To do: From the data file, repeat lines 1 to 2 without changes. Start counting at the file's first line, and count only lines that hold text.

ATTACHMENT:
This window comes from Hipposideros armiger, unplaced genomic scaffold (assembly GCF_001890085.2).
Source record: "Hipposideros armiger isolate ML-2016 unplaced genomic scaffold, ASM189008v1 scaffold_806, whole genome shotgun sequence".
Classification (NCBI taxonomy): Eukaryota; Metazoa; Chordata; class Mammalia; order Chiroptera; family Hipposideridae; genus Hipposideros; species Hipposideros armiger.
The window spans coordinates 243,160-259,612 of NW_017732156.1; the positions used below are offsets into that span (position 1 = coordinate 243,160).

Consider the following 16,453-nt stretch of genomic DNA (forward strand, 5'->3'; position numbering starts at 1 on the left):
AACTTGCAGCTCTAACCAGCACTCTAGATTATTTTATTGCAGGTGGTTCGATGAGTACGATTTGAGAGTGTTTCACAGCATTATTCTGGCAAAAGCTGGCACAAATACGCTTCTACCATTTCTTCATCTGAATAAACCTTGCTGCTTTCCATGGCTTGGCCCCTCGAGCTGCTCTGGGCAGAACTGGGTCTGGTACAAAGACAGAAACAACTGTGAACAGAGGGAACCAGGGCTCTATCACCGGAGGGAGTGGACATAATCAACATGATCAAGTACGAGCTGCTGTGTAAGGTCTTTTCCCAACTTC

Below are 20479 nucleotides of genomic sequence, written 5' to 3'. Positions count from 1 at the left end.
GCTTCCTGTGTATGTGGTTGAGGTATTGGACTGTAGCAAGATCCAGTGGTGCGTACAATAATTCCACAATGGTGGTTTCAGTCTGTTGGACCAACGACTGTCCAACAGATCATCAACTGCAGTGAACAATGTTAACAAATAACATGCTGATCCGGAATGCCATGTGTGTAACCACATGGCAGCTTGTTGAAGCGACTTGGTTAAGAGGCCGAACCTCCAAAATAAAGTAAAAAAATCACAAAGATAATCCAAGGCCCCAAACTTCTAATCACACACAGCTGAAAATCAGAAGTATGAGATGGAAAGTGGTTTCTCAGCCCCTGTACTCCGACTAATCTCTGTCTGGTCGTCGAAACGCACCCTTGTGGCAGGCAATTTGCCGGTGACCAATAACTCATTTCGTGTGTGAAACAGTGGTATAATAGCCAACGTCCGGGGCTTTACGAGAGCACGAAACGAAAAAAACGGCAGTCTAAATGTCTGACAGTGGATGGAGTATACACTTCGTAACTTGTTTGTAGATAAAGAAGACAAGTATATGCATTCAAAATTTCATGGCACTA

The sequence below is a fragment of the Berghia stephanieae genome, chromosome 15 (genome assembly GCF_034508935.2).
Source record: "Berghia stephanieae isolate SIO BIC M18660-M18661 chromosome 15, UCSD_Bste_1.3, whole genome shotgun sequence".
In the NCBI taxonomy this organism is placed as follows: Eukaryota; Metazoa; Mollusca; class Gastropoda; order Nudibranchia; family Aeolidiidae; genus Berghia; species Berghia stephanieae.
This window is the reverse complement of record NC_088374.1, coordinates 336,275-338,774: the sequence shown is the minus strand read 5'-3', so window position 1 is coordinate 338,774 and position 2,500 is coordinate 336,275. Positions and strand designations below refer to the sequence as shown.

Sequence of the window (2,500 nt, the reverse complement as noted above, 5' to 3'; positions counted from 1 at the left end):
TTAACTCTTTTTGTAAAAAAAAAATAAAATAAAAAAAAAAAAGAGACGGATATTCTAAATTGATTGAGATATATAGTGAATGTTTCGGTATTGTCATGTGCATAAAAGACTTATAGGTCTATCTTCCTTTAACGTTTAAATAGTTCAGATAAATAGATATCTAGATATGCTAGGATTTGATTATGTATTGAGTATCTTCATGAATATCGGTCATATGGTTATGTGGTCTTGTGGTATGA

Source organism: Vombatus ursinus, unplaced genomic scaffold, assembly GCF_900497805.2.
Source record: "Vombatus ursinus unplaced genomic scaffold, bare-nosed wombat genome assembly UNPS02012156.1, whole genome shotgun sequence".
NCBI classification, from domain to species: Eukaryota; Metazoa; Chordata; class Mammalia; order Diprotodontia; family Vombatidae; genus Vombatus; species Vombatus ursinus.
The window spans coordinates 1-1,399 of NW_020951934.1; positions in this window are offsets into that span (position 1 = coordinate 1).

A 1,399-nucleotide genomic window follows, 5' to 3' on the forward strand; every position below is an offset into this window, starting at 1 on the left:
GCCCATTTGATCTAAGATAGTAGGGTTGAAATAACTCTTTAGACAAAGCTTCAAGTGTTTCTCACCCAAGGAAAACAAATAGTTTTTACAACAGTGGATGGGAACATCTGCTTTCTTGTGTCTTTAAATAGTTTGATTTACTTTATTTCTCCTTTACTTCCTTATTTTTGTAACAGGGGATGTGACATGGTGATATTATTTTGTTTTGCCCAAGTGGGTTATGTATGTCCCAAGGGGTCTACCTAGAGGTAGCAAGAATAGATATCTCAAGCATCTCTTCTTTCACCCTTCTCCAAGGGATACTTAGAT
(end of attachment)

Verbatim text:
This window comes from Hipposideros armiger, unplaced genomic scaffold (assembly GCF_001890085.2).
Source record: "Hipposideros armiger isolate ML-2016 unplaced genomic scaffold, ASM189008v1 scaffold_806, whole genome shotgun sequence".